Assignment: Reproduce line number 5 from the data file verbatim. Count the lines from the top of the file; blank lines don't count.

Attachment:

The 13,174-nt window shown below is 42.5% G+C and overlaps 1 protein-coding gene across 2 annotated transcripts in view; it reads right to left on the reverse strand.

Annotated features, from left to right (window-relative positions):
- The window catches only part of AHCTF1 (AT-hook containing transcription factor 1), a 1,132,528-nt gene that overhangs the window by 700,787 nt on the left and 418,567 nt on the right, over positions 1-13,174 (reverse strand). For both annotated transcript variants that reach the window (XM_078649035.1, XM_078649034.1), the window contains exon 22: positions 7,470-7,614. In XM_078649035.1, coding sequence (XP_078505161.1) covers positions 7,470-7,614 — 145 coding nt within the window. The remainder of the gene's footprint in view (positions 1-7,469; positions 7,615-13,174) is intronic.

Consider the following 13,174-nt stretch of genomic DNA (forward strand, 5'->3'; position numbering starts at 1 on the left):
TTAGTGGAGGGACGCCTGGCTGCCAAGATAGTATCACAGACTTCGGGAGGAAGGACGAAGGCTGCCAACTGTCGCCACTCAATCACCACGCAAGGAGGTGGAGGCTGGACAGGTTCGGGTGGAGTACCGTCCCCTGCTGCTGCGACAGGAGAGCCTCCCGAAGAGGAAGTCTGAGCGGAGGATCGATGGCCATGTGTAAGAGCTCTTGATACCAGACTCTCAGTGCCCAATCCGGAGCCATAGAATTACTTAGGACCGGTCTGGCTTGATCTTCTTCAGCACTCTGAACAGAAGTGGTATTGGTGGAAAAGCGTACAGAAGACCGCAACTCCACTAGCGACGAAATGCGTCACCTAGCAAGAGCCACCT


TTAGTGGAGGGACGCCTGGCTGCCAAGATAGTATCACAGACTTCGGGAGGAAGGACGAAGGCTGCCAACTGTCGCCACTCAATCACCACGCAAGGAGGTGGAGGCTGGACAGGTTCGGGTGGAGTACCGTCCCCTGCTGCTGCGACAGGAGAGCCTCCCGAAGAGGAAGTCTGAGCGGAGGATCGATGGCCATGTGTAAGAGCTCTTGATACCAGACTCTCAGTGCCCAATCCGGAGCCATAGAATTACTTAGGACCGGTCTGGCTTGATCTTCTTCAGCACTCTGAACAGAAGTGGTATTGGTGGAAAAGCGTACAGAAGACCGCAACTCCACTAGCGACGAAATGCGTCACCTAGCAAGAGCCACCT